As Bitcoin’s price surged past $26,000 on Tuesday, crypto traders were quick to claim that the recent uptick in digital asset prices represented a significant shift in momentum.
Crypto Twitter is filled with examples of users claiming that the spike in Bitcoin’s price is evidence of digital assets diverging from other risk assets like stocks, with some calling it “The Great Decoupling.”
For much of last year, digital assets and equities have traded in similar directions, amid an economic slowdown and tightening monetary conditions spurred on by an aggressive series of interest rate hikes from the Federal Reserve.
You’re witnessing the decoupling. Bank stocks implode globally and Go to Zero. Crypto SOARS !!! 🚀🚀🚀🚀🏝️🏝️😎😎💥💎🥜
— Christopher Greene 😎🏝🚀⛵️ (@amtvmedia) March 13, 2023
The Great Decoupling is under way #bitcoin
— The Bitcoin Mindset 🟠 🧠 (@thelevelupexp) March 13, 2023
Though crypto is surging ahead in the short term, it’s too early to say that the asset class’s correlation has been broken given the fact that the Fed’s monetary policy stance is still a major player in today’s markets, Wave Financial’s Managing Director Nauman Sheikh told Decrypt.
“I wouldn’t say the correlation has broken down,” he said. “[Traders are] focused on the idea of decoupling because they’re all looking for a reason for the space to rally.”
Even though Bitcoin is up 56% since the start of this year compared to a 9.6% increase in the Nasdaq Composite and a 2% bump in the S&P 500, the correlation between crypto and stocks remains palpable.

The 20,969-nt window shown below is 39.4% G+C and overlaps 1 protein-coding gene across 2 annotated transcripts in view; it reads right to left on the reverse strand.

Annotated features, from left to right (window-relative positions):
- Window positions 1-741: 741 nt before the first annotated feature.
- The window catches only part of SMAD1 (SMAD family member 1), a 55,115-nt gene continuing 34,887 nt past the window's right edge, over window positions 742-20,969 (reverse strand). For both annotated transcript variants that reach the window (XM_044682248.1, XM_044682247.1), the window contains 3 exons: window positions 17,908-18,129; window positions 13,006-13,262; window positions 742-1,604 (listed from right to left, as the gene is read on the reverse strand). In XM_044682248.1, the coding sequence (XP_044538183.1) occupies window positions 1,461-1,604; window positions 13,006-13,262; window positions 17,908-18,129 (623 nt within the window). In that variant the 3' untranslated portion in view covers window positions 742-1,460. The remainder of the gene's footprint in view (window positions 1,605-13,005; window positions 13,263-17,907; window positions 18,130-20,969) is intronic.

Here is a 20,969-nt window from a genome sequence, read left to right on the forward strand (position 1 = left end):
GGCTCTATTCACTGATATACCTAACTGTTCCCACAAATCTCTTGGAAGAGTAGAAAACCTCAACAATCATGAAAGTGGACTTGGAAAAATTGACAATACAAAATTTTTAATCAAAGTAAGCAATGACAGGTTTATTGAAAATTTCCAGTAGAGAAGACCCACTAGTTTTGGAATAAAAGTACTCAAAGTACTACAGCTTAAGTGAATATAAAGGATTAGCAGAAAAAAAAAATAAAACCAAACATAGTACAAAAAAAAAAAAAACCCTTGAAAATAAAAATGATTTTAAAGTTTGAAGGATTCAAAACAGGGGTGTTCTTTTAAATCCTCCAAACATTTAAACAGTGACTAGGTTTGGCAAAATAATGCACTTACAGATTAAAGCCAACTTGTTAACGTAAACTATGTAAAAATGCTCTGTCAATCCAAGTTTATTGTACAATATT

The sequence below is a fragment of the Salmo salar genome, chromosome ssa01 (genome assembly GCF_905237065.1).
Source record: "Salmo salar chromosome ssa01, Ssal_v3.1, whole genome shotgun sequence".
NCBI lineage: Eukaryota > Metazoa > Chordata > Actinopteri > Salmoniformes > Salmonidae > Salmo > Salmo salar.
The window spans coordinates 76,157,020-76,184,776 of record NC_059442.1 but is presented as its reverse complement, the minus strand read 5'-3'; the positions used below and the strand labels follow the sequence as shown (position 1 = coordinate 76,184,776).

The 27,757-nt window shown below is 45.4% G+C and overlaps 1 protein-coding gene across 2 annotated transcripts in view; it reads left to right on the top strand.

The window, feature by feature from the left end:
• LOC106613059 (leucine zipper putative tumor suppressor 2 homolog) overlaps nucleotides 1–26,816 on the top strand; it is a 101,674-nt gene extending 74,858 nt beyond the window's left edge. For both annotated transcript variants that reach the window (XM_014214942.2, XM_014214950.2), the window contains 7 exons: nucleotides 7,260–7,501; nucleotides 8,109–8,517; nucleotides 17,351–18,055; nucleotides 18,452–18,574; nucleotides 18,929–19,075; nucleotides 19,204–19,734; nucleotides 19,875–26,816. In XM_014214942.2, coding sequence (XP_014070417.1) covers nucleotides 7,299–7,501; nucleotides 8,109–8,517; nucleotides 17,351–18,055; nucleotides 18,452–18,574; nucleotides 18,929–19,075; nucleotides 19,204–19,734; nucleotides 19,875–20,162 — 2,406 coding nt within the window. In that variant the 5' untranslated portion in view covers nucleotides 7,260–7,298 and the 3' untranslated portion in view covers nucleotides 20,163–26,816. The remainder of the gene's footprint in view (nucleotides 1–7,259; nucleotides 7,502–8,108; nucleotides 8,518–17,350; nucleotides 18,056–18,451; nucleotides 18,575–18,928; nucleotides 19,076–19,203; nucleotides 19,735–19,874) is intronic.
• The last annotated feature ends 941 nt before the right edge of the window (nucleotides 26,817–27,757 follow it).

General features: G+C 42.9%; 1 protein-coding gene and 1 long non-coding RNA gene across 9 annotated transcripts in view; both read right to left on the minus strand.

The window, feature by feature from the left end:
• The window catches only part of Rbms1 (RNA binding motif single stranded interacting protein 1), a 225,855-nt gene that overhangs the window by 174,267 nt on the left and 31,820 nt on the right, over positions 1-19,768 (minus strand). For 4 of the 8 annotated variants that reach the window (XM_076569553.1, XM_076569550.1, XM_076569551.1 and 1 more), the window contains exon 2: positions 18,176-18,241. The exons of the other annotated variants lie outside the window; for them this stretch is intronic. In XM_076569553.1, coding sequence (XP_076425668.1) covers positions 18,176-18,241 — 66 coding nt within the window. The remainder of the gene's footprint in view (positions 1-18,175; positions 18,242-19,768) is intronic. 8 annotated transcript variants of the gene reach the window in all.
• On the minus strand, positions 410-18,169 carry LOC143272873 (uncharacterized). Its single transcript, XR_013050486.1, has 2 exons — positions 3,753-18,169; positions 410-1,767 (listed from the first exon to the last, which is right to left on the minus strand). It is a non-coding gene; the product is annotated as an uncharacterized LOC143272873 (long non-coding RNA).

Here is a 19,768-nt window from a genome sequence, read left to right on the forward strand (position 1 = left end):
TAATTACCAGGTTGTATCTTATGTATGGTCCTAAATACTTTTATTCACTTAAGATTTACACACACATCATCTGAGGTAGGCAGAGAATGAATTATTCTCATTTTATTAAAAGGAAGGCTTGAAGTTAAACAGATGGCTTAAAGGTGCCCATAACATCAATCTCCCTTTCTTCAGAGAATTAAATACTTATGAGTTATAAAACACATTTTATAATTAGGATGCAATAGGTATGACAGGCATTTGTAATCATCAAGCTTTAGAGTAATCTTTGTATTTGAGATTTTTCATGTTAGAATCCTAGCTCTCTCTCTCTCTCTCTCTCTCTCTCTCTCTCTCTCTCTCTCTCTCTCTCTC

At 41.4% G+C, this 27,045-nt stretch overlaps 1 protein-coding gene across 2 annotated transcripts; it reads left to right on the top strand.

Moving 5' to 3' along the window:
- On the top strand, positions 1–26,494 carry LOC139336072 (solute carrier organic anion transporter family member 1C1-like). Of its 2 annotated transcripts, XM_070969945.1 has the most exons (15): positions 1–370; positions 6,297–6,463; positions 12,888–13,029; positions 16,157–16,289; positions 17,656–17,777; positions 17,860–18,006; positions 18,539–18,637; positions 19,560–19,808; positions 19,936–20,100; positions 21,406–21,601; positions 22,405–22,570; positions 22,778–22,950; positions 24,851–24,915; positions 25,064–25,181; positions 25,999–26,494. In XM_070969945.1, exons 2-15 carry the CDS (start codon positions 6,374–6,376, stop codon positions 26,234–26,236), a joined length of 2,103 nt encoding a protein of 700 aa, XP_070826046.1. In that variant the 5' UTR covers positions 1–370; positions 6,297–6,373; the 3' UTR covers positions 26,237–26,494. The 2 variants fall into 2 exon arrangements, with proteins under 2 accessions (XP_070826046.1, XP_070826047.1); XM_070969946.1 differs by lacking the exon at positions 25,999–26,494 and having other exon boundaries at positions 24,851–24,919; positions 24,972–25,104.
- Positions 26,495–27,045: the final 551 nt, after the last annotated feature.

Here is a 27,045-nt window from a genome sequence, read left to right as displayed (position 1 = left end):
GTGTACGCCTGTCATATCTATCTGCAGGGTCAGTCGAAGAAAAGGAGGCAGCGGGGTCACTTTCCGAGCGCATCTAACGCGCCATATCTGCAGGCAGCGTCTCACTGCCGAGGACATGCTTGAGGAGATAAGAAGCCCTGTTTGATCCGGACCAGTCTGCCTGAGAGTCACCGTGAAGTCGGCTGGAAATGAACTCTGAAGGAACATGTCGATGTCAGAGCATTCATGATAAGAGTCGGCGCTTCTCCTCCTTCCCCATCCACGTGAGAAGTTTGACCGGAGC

“I would say it’s still too early, as I expect initially all risk assets to move in tandem if the Fed does pivot,” IntoTheBlock’s Director of Research Lucas Outumuro told Decrypt. “But a few weeks later it could begin to be less correlated as the largest macro headwind eases.”
According to IntoTheBlock’s correlation matrix, Bitcoin’s correlation to the Nasdaq and the S&P 500 has actually increased over the past week, from -0.23 and -0.28 to 0.24 and 0.33, respectively.
Correlations are often calculated in a way where a value of 1 indicates that two things always move in the same direction, and a value of -1 means the opposite.
Though Bitcoin’s correlation to the S&P 500 and Nasdaq remains positive, the measure has decreased since Jan. 31, when Bitcoin’s correlation to the S&P 500 was 0.85 and 0.92 to the Nasdaq.
Outumuro said that the recent spike in digital asset prices is partially based on events like an inflation report released Tuesday and the prospect of the Fed potentially putting interest rate hikes on pause following the collapse of Silicon Valley Bank last week—events that favored stocks as well.
“Large news events such as the CPI print have been mirrored in both asset classes,” he said. “Crypto being further out the risk curve is benefiting [it] disproportionately.”